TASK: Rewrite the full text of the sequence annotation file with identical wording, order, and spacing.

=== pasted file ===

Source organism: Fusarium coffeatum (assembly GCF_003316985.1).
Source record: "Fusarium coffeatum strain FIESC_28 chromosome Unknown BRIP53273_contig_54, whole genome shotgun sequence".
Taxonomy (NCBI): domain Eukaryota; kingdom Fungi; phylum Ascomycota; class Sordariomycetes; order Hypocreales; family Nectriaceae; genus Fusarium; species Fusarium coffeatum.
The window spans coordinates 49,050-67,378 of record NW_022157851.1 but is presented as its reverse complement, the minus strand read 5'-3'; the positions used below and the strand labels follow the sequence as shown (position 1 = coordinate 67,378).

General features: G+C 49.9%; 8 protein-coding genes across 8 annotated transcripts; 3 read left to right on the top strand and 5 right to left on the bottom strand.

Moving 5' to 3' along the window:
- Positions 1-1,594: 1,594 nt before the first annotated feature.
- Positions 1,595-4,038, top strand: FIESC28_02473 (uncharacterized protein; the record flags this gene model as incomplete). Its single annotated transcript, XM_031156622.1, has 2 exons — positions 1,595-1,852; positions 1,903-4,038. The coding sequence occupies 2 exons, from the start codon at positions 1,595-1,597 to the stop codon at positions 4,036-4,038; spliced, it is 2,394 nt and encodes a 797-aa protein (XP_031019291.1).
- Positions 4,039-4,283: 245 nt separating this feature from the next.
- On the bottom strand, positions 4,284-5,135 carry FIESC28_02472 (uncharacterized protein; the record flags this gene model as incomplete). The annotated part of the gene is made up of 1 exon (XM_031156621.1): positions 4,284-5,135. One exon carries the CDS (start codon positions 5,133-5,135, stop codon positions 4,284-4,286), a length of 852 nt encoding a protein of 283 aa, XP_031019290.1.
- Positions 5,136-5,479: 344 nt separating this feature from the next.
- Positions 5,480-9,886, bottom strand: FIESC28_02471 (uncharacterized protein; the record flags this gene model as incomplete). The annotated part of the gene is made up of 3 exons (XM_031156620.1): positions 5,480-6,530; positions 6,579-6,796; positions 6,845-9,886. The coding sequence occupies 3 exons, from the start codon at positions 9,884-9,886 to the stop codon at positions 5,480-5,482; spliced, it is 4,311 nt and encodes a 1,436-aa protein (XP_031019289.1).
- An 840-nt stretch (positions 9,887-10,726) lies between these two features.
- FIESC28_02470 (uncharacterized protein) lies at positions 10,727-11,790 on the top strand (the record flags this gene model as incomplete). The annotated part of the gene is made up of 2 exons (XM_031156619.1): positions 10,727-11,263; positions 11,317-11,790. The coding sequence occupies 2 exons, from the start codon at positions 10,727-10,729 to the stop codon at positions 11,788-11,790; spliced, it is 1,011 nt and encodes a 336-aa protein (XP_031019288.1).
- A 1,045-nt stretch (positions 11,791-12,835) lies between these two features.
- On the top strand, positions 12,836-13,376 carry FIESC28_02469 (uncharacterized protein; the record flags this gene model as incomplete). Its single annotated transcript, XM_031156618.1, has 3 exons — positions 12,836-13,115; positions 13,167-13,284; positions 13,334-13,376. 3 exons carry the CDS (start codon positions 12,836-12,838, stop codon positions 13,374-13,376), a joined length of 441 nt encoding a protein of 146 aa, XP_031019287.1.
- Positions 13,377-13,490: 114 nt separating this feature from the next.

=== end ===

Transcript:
Source organism: Fusarium coffeatum (assembly GCF_003316985.1).
Source record: "Fusarium coffeatum strain FIESC_28 chromosome Unknown BRIP53273_contig_54, whole genome shotgun sequence".
Taxonomy (NCBI): domain Eukaryota; kingdom Fungi; phylum Ascomycota; class Sordariomycetes; order Hypocreales; family Nectriaceae; genus Fusarium; species Fusarium coffeatum.
The window spans coordinates 49,050-67,378 of record NW_022157851.1 but is presented as its reverse complement, the minus strand read 5'-3'; the positions used below and the strand labels follow the sequence as shown (position 1 = coordinate 67,378).

General features: G+C 49.9%; 8 protein-coding genes across 8 annotated transcripts; 3 read left to right on the top strand and 5 right to left on the bottom strand.

Moving 5' to 3' along the window:
- Positions 1-1,594: 1,594 nt before the first annotated feature.
- Positions 1,595-4,038, top strand: FIESC28_02473 (uncharacterized protein; the record flags this gene model as incomplete). Its single annotated transcript, XM_031156622.1, has 2 exons — positions 1,595-1,852; positions 1,903-4,038. The coding sequence occupies 2 exons, from the start codon at positions 1,595-1,597 to the stop codon at positions 4,036-4,038; spliced, it is 2,394 nt and encodes a 797-aa protein (XP_031019291.1).
- Positions 4,039-4,283: 245 nt separating this feature from the next.
- On the bottom strand, positions 4,284-5,135 carry FIESC28_02472 (uncharacterized protein; the record flags this gene model as incomplete). The annotated part of the gene is made up of 1 exon (XM_031156621.1): positions 4,284-5,135. One exon carries the CDS (start codon positions 5,133-5,135, stop codon positions 4,284-4,286), a length of 852 nt encoding a protein of 283 aa, XP_031019290.1.
- Positions 5,136-5,479: 344 nt separating this feature from the next.
- Positions 5,480-9,886, bottom strand: FIESC28_02471 (uncharacterized protein; the record flags this gene model as incomplete). The annotated part of the gene is made up of 3 exons (XM_031156620.1): positions 5,480-6,530; positions 6,579-6,796; positions 6,845-9,886. The coding sequence occupies 3 exons, from the start codon at positions 9,884-9,886 to the stop codon at positions 5,480-5,482; spliced, it is 4,311 nt and encodes a 1,436-aa protein (XP_031019289.1).
- An 840-nt stretch (positions 9,887-10,726) lies between these two features.
- FIESC28_02470 (uncharacterized protein) lies at positions 10,727-11,790 on the top strand (the record flags this gene model as incomplete). The annotated part of the gene is made up of 2 exons (XM_031156619.1): positions 10,727-11,263; positions 11,317-11,790. The coding sequence occupies 2 exons, from the start codon at positions 10,727-10,729 to the stop codon at positions 11,788-11,790; spliced, it is 1,011 nt and encodes a 336-aa protein (XP_031019288.1).
- A 1,045-nt stretch (positions 11,791-12,835) lies between these two features.
- On the top strand, positions 12,836-13,376 carry FIESC28_02469 (uncharacterized protein; the record flags this gene model as incomplete). Its single annotated transcript, XM_031156618.1, has 3 exons — positions 12,836-13,115; positions 13,167-13,284; positions 13,334-13,376. 3 exons carry the CDS (start codon positions 12,836-12,838, stop codon positions 13,374-13,376), a joined length of 441 nt encoding a protein of 146 aa, XP_031019287.1.
- Positions 13,377-13,490: 114 nt separating this feature from the next.